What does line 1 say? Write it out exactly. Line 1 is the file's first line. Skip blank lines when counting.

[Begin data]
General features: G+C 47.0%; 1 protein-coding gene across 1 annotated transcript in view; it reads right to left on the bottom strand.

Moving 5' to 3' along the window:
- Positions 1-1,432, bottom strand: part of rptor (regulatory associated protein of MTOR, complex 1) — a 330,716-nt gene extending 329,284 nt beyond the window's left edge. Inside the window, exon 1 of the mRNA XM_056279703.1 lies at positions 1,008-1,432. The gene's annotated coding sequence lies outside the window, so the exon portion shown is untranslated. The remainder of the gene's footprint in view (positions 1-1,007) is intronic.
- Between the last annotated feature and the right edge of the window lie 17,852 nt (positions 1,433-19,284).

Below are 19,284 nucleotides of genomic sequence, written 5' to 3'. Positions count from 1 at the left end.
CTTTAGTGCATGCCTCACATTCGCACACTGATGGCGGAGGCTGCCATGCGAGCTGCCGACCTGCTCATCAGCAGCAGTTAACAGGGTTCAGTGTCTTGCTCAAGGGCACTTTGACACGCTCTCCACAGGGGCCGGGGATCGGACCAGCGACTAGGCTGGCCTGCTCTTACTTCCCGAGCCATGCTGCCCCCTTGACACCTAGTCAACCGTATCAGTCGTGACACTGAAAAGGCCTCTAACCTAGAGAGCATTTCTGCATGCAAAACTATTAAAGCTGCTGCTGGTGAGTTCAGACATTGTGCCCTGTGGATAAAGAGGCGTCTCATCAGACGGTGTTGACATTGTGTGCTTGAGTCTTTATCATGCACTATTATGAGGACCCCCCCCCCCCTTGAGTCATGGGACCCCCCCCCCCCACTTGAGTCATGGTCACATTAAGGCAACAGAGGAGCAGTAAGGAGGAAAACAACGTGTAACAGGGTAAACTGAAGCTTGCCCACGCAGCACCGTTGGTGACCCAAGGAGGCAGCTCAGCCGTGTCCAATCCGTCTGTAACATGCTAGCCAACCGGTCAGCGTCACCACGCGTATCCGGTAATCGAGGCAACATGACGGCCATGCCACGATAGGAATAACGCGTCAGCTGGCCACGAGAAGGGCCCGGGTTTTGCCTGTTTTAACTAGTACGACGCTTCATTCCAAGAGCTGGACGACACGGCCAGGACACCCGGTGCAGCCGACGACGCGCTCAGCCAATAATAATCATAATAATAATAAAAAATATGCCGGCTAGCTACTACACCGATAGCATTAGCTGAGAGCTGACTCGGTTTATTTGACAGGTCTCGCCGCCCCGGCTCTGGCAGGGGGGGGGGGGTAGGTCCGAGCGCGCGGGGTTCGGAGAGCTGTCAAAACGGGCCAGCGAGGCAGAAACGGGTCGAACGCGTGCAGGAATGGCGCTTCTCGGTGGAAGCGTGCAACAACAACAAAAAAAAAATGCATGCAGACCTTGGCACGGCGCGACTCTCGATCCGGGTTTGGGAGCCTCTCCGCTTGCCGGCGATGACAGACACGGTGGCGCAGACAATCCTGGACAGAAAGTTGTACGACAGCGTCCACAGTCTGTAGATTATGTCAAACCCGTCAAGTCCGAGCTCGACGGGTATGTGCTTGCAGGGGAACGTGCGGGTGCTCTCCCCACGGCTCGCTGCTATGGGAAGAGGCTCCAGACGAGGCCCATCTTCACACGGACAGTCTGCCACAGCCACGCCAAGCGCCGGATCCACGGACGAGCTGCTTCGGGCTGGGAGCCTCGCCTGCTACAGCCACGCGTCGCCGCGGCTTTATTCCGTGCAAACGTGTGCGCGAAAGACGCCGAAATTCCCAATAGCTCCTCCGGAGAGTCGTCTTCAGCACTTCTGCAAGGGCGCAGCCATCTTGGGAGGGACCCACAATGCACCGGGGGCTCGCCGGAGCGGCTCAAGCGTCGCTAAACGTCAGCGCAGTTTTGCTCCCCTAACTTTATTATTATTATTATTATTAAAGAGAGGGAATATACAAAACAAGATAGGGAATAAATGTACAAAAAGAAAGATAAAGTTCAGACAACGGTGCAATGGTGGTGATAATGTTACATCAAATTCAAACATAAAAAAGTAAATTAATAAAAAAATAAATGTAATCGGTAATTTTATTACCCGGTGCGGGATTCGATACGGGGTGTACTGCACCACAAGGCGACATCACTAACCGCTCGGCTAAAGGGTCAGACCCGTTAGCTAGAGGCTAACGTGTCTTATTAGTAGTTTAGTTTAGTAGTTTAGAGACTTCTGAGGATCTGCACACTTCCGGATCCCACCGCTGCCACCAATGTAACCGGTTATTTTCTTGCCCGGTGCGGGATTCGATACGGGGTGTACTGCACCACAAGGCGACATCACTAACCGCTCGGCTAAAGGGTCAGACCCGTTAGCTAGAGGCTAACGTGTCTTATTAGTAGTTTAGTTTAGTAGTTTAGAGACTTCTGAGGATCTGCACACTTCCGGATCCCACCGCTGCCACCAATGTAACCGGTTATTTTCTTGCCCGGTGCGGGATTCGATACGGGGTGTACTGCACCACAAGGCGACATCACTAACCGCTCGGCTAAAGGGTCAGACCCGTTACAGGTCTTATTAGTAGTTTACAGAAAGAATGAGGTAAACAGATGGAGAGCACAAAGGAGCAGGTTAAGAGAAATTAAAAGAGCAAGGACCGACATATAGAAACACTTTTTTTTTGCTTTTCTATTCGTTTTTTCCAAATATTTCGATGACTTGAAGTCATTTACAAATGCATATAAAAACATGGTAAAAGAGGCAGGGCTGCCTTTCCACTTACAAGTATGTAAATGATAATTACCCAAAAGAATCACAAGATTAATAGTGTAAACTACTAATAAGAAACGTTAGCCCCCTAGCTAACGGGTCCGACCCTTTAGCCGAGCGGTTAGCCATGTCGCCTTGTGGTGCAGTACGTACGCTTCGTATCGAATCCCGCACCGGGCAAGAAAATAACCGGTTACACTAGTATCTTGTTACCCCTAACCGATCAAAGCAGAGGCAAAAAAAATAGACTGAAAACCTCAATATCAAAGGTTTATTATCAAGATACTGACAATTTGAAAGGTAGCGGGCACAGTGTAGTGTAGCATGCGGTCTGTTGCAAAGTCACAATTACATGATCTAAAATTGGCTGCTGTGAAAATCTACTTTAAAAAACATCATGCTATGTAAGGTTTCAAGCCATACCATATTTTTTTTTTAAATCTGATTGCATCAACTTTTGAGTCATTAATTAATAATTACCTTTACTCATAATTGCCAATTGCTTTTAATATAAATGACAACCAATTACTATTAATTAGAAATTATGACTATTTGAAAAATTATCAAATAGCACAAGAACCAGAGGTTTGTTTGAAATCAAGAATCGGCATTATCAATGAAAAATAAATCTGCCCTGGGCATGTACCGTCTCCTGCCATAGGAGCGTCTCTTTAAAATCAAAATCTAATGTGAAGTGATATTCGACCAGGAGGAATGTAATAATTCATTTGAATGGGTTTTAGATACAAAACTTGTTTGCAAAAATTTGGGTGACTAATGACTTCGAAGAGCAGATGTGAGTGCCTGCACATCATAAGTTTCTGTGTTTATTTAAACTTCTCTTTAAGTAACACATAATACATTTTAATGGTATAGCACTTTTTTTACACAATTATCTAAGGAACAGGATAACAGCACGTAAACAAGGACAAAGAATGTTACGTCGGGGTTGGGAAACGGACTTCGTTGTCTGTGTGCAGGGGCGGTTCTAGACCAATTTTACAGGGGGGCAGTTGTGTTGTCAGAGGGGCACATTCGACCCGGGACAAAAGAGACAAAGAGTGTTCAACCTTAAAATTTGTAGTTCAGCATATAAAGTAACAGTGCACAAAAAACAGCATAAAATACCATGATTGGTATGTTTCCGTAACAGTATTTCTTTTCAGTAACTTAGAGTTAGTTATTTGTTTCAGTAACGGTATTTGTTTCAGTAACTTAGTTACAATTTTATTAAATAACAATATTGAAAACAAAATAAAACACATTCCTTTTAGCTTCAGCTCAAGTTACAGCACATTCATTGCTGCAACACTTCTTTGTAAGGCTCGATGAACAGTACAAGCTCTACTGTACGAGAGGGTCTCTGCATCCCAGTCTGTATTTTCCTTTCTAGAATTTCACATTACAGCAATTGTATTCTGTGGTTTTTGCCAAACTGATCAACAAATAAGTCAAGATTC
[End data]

General features: G+C 47.0%; 1 protein-coding gene across 1 annotated transcript in view; it reads right to left on the bottom strand.